In July 2017, the International Lesbian, Gay, Bisexual, Trans and Intersex Association (ILGA) conducted a training around digital security for LGBTI human rights defenders, supported by ProtectDefenders.eu. For three days, 25 participants from nine countries across Asia gathered together in Bangkok to improve their digital security practices, learn how to make informed decisions when communicating online, and safely exercise their rights without falling prey to preventable digital threats.
Digital space has a crucial role to play in the LGBTI movement: not only it can bring isolated LGBTI individuals together, but it also offers accessible means to help change public awareness on issues related to sexual orientation, gender identity and expression, and sex characteristics. Unfortunately, there is also another side to the coin: a dramatic growth in the use of online spaces to further activism efforts and for personal use has resulted in more visibility, leaving members of rainbow communities more vulnerable and exposed to threats.
After an assessment of their level of knowledge, human rights defenders took part in an interactive role-play activity: a simple game that helped everybody understand how the internet works, and why making a conscious effort to develop safe practices is necessary, especially in their specific area of work.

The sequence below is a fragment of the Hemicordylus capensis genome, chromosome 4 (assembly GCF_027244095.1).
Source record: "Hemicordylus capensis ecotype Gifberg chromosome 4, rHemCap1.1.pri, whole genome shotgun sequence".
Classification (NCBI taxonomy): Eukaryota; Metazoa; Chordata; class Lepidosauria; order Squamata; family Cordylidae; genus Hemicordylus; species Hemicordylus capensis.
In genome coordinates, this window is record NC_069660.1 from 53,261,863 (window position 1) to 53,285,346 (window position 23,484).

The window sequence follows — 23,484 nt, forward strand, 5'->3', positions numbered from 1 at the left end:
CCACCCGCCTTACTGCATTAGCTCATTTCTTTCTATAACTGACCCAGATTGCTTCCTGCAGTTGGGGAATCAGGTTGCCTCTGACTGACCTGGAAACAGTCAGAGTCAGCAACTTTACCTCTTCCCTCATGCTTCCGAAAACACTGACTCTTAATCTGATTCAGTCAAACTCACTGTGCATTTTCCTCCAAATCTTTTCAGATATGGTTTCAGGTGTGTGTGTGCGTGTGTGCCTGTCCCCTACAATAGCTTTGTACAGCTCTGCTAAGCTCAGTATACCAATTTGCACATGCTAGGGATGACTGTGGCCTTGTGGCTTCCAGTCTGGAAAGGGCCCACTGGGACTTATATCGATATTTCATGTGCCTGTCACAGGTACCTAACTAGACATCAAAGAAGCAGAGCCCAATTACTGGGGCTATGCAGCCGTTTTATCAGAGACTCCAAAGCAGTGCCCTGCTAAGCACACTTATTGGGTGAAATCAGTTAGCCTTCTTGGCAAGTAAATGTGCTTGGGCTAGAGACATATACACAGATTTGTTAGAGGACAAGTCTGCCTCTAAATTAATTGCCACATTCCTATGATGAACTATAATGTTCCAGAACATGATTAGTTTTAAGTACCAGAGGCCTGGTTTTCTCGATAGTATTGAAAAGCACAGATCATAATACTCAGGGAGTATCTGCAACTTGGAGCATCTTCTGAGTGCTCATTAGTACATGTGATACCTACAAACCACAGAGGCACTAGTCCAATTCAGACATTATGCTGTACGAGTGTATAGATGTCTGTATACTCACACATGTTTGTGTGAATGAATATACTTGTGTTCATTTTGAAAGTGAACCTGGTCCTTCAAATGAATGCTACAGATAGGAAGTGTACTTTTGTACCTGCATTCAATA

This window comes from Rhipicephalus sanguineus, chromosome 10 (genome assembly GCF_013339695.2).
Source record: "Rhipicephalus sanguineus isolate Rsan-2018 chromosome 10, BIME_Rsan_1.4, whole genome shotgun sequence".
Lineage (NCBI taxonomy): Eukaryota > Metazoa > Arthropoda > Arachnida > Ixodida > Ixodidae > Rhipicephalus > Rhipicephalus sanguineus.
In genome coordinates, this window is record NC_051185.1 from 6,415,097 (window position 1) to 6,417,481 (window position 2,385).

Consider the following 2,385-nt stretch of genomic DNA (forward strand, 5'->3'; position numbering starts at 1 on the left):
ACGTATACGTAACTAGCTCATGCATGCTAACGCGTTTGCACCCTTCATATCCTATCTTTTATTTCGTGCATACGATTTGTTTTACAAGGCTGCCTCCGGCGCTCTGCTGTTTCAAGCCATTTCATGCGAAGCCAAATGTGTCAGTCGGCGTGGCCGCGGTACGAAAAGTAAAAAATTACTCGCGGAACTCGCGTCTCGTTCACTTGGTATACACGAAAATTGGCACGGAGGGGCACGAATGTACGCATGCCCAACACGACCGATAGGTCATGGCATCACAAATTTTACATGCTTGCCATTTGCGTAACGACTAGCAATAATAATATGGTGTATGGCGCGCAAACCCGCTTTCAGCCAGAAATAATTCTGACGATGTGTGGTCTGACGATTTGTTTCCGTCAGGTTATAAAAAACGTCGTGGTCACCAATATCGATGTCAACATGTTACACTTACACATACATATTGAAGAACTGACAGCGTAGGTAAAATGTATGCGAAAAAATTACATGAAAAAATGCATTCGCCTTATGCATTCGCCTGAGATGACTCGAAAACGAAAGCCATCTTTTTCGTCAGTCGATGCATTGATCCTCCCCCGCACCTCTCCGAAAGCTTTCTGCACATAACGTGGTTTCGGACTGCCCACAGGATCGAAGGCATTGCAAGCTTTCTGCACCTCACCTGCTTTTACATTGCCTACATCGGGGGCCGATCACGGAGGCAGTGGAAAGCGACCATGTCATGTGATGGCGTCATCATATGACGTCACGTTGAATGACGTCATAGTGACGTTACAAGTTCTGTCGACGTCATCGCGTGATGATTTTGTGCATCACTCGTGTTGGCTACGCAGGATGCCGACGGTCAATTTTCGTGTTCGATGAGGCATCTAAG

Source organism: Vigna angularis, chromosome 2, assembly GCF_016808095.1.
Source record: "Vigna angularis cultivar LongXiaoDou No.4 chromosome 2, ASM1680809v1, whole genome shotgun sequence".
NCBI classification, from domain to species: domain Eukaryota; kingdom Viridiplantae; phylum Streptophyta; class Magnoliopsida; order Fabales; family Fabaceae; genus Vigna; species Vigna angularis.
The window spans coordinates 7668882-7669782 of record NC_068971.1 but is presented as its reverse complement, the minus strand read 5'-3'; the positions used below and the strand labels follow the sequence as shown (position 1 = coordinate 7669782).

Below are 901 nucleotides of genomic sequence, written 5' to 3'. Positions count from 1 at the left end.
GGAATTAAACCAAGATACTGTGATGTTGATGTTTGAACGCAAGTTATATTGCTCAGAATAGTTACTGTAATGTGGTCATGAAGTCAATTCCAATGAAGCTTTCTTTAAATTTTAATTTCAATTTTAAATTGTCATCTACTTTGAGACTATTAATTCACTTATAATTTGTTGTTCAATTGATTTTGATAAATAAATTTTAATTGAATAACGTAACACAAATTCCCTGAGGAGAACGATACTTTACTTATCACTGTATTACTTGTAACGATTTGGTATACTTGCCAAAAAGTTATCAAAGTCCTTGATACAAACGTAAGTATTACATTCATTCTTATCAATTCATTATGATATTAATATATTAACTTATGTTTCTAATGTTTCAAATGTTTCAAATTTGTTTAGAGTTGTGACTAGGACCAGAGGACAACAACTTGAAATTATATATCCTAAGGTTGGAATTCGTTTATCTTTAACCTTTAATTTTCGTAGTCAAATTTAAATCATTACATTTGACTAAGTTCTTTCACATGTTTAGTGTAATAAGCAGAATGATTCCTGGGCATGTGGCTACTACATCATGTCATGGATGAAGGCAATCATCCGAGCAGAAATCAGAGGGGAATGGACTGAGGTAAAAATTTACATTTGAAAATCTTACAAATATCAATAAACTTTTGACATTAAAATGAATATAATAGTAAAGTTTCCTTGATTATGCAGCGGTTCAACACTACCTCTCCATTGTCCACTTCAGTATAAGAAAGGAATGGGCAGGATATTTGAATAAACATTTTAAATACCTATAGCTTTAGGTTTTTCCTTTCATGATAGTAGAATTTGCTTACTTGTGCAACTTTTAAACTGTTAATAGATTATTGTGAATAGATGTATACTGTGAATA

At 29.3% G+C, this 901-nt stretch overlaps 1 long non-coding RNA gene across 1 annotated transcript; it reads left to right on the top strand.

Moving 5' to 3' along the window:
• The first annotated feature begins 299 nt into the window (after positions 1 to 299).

A threat analysis exercise was then conducted to help participants to the training realise who they could possibly be under threat from, and what assets of theirs are under threat: this was an essential step to help human rights defenders start developing their organisations’ digital security policies. During the training, participants also received an intensive introduction to encryption for emails, messages and file sharing services, and learnt how to protect themselves against internet surveillance.
In essence, it was an important occasion for capacity building. At the end of the training, human rights defenders noted how their knowledge of secure communication and safe internet browsing had increased: they are now ready to use this knowledge in their activism, and to transfer their new skills to colleagues and partners they are in contact with through digital and online media.